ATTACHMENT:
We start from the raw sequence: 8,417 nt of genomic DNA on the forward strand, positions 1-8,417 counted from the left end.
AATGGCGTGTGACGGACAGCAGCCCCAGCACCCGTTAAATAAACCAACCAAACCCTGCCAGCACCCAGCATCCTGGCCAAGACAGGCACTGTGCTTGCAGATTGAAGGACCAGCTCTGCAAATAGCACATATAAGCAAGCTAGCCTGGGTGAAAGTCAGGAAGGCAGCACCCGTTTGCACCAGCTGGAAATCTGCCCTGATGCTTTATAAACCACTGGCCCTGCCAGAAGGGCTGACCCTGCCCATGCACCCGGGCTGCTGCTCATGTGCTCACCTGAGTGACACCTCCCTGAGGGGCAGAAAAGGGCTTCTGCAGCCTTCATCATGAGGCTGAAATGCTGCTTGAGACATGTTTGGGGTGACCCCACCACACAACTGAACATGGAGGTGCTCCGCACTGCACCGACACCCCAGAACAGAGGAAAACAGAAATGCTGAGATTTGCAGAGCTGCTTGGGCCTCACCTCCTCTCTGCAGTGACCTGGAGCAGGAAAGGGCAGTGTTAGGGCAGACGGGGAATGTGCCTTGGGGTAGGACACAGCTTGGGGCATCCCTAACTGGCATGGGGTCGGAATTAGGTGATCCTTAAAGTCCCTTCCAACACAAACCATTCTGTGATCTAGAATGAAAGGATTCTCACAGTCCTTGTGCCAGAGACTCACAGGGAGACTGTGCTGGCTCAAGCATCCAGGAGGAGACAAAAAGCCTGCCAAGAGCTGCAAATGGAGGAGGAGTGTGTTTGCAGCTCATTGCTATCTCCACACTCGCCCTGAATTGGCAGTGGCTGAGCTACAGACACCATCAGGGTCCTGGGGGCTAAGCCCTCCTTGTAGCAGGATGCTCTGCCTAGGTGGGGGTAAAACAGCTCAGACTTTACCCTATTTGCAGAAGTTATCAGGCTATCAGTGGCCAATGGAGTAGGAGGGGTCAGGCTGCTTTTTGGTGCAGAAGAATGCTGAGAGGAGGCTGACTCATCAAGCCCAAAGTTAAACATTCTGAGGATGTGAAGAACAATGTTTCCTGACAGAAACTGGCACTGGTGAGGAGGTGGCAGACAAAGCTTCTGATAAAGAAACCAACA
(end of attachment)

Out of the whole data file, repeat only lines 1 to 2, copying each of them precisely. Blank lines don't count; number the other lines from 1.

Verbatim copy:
We start from the raw sequence: 8,417 nt of genomic DNA on the forward strand, positions 1-8,417 counted from the left end.
AATGGCGTGTGACGGACAGCAGCCCCAGCACCCGTTAAATAAACCAACCAAACCCTGCCAGCACCCAGCATCCTGGCCAAGACAGGCACTGTGCTTGCAGATTGAAGGACCAGCTCTGCAAATAGCACATATAAGCAAGCTAGCCTGGGTGAAAGTCAGGAAGGCAGCACCCGTTTGCACCAGCTGGAAATCTGCCCTGATGCTTTATAAACCACTGGCCCTGCCAGAAGGGCTGACCCTGCCCATGCACCCGGGCTGCTGCTCATGTGCTCACCTGAGTGACACCTCCCTGAGGGGCAGAAAAGGGCTTCTGCAGCCTTCATCATGAGGCTGAAATGCTGCTTGAGACATGTTTGGGGTGACCCCACCACACAACTGAACATGGAGGTGCTCCGCACTGCACCGACACCCCAGAACAGAGGAAAACAGAAATGCTGAGATTTGCAGAGCTGCTTGGGCCTCACCTCCTCTCTGCAGTGACCTGGAGCAGGAAAGGGCAGTGTTAGGGCAGACGGGGAATGTGCCTTGGGGTAGGACACAGCTTGGGGCATCCCTAACTGGCATGGGGTCGGAATTAGGTGATCCTTAAAGTCCCTTCCAACACAAACCATTCTGTGATCTAGAATGAAAGGATTCTCACAGTCCTTGTGCCAGAGACTCACAGGGAGACTGTGCTGGCTCAAGCATCCAGGAGGAGACAAAAAGCCTGCCAAGAGCTGCAAATGGAGGAGGAGTGTGTTTGCAGCTCATTGCTATCTCCACACTCGCCCTGAATTGGCAGTGGCTGAGCTACAGACACCATCAGGGTCCTGGGGGCTAAGCCCTCCTTGTAGCAGGATGCTCTGCCTAGGTGGGGGTAAAACAGCTCAGACTTTACCCTATTTGCAGAAGTTATCAGGCTATCAGTGGCCAATGGAGTAGGAGGGGTCAGGCTGCTTTTTGGTGCAGAAGAATGCTGAGAGGAGGCTGACTCATCAAGCCCAAAGTTAAACATTCTGAGGATGTGAAGAACAATGTTTCCTGACAGAAACTGGCACTGGTGAGGAGGTGGCAGACAAAGCTTCTGATAAAGAAACCAACA